police knew about the video and didn’t do anything because it was a white rich boy who “seemed polite and kind”. nine people are dead, 6 who are confirmed women. police knew about it, about this video of a boy claiming he would kill people, and didn’t do anything.
People always identify and talk about the shooter giving them fame in these situations. Though they never seem to focus on the victims who are real people that lost their lives because of some crazy asshole. It’s kinda hard to watch because you can see how full of emotion he is and how much this destroyed him.
i know girls are afraid right now, traumatized and afraid. but i say we show to world we’re ANGRY. not afraid. Avenge the death of those innocent women and let the world know we will not be treated this way and we DEMAND something to be done. It’s time our “no’s” are taken seriously. It’s time that men can stomach rejection. It’s about damn time we are heard and respected, so get ANGRY.
BOOK: “The Art of Leo Limón: Giving Voice to the Chicano Experience,”
the book contains a series of interviews with the highly popular artist, who is one of the most prominent in the Chicano arts movement. “The Art of Leo Limón: Giving Voice to the Chicano Experience” is also the final work of former UCSB oral historian David Russell, who conducted interviews with Limón in Los Angeles over several years. Russell retired from his post in 2010.
Published in late 2011, the book is the culmination of the multi-year “ImaginArte: Interpreting and Re-imagining Chicano@ Art,” an interdisciplinary collaboration between the CSI’s Faculty Research Working Group on Chicana/o Visual Art and CEMA. It’s an effort that brought a number of visiting artists and lecturers to UCSB who focused on the lives and culture of one of California’s largest populations, and, in so doing, provided needed documentation to existing Chicana/o art collections in CEMA.
The Chicano Movement began as a social, cultural, artistic, and political offshoot of an ongoing Mexican-American fight for recognition and equality in the 1960’s. Similar to the African-Americans’ efforts for civil rights in the American South during the same time period, Mexican-Americans, who embraced the once-derogatory term “Chicano,” were concerned about racial inequalities, social injustices, disenfranchisement of youth, the Vietnam War, and mistreatment of people of color.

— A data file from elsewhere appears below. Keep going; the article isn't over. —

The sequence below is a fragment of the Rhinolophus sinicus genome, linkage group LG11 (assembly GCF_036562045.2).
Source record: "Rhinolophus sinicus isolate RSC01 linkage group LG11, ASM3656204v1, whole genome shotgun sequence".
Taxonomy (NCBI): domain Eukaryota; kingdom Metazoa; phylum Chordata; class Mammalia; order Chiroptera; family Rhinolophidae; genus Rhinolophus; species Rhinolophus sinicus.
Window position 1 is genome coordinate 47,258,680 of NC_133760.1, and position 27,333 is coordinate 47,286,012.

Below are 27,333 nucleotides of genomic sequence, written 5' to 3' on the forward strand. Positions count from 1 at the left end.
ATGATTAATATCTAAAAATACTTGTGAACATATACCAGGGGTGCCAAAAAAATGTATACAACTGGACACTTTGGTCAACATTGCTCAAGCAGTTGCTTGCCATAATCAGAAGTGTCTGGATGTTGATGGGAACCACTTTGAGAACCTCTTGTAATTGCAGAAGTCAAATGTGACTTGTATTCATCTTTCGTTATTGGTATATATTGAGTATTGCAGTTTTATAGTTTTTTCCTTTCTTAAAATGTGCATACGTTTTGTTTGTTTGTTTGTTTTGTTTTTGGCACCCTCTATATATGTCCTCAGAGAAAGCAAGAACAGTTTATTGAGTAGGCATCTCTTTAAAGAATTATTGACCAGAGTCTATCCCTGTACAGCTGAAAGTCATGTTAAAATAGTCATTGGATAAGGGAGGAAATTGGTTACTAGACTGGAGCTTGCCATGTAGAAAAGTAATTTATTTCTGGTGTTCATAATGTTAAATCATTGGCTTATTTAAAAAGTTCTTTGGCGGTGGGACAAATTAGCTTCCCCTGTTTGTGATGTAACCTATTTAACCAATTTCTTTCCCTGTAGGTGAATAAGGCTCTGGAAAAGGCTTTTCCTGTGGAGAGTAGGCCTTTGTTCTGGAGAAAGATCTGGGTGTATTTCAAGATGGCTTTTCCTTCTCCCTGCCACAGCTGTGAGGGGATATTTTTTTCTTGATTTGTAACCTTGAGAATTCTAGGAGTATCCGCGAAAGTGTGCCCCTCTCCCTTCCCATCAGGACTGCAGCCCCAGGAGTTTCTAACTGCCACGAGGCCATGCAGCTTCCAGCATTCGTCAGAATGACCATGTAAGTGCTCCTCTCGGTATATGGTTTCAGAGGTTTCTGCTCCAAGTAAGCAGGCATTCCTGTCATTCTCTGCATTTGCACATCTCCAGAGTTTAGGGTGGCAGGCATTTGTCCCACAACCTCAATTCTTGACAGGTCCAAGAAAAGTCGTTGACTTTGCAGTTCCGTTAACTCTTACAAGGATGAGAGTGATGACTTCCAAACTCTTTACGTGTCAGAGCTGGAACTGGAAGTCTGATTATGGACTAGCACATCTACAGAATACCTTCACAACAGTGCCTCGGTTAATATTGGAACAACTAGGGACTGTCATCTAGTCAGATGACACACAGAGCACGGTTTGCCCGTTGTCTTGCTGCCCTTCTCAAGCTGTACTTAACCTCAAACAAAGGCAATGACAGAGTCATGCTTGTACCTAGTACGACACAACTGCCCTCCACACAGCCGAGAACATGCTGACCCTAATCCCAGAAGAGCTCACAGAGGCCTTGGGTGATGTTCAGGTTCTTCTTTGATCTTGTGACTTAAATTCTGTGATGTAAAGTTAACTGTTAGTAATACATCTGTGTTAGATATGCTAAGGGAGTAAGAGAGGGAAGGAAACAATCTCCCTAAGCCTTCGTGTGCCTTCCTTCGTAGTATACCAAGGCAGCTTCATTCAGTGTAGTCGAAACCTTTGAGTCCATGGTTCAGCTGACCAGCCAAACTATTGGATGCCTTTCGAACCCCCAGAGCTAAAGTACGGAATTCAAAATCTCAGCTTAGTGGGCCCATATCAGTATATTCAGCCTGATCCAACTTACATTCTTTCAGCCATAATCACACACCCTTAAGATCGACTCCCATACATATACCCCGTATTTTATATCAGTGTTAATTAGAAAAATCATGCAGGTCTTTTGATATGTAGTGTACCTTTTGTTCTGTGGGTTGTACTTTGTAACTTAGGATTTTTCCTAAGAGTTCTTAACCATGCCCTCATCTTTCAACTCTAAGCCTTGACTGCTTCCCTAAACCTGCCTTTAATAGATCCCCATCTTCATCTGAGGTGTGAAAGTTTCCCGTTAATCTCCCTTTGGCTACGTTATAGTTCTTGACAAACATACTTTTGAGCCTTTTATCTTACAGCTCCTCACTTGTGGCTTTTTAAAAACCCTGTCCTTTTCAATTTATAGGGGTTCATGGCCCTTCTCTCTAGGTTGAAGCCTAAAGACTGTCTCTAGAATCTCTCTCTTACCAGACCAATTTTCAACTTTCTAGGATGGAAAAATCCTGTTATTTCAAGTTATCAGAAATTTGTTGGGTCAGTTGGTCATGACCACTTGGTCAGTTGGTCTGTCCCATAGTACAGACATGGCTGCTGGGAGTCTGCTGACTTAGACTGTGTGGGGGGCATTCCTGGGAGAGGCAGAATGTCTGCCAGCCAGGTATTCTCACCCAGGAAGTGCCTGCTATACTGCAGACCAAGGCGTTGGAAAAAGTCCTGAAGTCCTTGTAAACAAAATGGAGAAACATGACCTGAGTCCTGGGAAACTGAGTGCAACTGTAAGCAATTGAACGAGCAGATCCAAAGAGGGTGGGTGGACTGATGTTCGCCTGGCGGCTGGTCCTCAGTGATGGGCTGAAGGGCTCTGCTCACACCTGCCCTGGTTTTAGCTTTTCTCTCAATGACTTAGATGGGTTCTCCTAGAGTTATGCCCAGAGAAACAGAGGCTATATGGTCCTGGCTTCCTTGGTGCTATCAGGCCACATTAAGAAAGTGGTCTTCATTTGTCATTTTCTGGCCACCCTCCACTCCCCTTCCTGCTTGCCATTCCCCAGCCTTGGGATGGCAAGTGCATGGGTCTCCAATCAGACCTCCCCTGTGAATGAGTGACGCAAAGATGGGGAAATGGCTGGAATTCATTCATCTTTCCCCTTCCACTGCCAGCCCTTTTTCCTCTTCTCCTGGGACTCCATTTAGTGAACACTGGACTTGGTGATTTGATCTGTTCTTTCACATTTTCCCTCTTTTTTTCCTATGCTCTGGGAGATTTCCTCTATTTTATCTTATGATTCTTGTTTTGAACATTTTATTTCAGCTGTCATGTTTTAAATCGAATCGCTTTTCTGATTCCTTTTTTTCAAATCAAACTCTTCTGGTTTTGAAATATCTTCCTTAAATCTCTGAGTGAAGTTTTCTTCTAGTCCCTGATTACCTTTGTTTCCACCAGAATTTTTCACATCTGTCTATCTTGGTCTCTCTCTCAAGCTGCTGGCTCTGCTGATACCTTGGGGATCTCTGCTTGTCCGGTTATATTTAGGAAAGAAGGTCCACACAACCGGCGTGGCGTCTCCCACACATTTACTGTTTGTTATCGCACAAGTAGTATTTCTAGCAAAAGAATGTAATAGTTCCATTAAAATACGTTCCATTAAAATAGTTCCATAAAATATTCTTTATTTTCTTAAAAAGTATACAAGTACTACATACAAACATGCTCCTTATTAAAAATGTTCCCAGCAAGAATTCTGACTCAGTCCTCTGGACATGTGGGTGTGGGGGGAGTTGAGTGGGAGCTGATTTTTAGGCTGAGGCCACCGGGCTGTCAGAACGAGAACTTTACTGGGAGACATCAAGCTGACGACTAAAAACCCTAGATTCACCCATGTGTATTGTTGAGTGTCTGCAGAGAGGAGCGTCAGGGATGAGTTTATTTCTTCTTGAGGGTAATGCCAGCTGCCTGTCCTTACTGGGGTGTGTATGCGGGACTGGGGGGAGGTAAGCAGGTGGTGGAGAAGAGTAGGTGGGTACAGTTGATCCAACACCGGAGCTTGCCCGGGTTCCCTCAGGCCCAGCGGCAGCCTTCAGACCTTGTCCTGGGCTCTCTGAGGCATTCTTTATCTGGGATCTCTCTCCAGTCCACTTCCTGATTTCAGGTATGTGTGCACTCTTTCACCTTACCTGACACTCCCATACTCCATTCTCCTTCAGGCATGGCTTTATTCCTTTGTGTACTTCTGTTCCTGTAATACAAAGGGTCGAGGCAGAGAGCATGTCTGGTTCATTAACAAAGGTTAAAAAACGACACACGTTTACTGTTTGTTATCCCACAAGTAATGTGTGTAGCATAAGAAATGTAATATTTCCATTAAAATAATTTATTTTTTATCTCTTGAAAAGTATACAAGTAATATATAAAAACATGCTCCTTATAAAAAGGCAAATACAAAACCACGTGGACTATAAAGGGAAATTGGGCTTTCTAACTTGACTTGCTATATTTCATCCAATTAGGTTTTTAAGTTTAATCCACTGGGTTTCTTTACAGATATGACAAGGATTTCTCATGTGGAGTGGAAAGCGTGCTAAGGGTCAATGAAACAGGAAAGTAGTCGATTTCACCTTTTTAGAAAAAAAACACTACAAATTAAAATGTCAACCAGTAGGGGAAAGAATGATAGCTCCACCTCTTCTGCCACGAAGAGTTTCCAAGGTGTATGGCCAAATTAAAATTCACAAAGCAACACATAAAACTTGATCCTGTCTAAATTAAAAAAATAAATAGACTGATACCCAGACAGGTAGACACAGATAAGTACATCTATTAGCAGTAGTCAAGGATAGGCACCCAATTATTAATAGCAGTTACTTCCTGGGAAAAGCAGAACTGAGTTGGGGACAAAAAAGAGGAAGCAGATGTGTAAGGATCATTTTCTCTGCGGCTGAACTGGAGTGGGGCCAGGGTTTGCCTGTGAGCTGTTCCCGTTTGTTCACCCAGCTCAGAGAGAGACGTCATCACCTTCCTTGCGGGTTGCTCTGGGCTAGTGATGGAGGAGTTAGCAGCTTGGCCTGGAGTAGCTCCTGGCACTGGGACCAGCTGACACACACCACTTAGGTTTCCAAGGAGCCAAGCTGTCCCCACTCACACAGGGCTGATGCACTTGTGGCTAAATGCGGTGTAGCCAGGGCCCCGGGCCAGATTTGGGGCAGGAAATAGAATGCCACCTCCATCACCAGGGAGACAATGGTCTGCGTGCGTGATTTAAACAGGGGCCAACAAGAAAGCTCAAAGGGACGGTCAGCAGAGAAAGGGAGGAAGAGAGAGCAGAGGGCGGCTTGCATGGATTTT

The result was an explosion of Chicano culture and expression in the American Southwest, one that produced artists like Limón, who was born in Los Angeles, a son of immigrants who fled Mexico during the Revolution of 1910-1920.
Influenced by the social and political context of his early years and a search for his own Mesoamerican roots, Limón rapidly became one of the most visible artists at Self-Help Graphics & Art, a studio in Los Angeles that promoted and continues to promote Latino arts.
Limón came to the UCSB campus in 2009 for a one-month residency, during which he lectured to students from UCSB and Dos Pueblos High School.
The book and its companion documentary video were produced on a shoestring budget with the support of faculty, and the work of graduate students, undergrads, and even high school students. The set is being distributed by the Chicano Studies Institute at UCSB.
Here is the link to the documentary in conjunction with the book.
Ok so i’m a psych major. Who has a particular interest in serial killers and psychopaths. And after watching Elliot Rogers, the shooter on the seven girls at UCSB, it is clear to me he’s psychotic. He has an inflated sense of self, almost a god complex. The whole reason he posted that video was so he could be remembered, he wanted the “fame” that comes with this. He wants to punish society, and has a sense of justification as almost it’s his destiny to do this. He is clearly a psychopath. but that is a huge difference between that and being mentally ill. He was in complete control of his actions and he is fully responsible. He knew what he was doing. that is hugely important here.